I know a few years ago, that while we were making a decision and taking a career in fields more familiar to our yearnings, there were much of what we thought that never materialized. It didn’t nullify our ascent to finding meaning in life. It rather helped majority of us, make a proper resolution and seeking for professional counsel to arrive at a more potent result in the future. This is what I knew and that is what I feel to tell you.

When we vacated the senior secondary school many years past, I saw that what governed our minds was enthusiasm to get admission into the higher institutions. Even before we finished our WAEC, a greater number of my classmates have registered for JAMB, even when the future of their WAEC results was still bleak. I was not among the group of enthusiasts, because I already had a course.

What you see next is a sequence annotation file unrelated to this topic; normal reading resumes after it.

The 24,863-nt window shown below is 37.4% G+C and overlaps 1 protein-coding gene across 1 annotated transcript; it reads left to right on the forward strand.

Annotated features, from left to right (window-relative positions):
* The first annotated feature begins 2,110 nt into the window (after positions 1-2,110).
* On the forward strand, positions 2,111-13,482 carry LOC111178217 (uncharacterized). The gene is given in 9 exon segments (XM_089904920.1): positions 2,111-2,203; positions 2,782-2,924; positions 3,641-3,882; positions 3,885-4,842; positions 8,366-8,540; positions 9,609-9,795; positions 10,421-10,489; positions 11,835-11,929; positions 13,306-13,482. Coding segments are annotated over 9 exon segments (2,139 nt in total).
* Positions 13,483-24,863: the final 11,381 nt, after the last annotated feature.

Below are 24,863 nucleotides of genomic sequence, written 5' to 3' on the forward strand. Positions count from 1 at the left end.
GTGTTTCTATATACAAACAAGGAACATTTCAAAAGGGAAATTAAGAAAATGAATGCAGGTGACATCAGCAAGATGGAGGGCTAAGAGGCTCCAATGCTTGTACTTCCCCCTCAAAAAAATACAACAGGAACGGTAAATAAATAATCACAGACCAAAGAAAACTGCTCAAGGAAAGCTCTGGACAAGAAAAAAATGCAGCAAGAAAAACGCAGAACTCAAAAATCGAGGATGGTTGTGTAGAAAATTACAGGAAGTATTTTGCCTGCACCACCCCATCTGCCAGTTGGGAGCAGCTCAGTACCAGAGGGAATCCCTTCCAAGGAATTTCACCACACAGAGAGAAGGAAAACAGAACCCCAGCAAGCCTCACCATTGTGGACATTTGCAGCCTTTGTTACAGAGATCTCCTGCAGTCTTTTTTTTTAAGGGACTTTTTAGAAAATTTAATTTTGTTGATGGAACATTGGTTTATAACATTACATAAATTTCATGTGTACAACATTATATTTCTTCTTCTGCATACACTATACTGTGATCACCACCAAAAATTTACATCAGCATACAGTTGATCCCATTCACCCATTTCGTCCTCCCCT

The wind of life blew everyone to the different tent. There were respective endeavours which most of us plummeted and it created a nauseating feeling for some. I was carried away by my choice and so, I seldomly knew about those whose ship capsized on their voyage and those who continued the life amidst turbulent storms. Admittedly, some died on their way, of which I never foresaw that, because of my slim attention to characteristics of life.

One evening, when my Dad returned back from school, he told me about one young man who was going to take a teaching classes in the school he was the Vice-Principal. His name is Onyema. According to Dad, he was given Chemistry, Biology and Physics to teach and with other added responsibility. The whole description and the continuous concern to know opened the door of reality and it concluded that the new teacher was my classmate.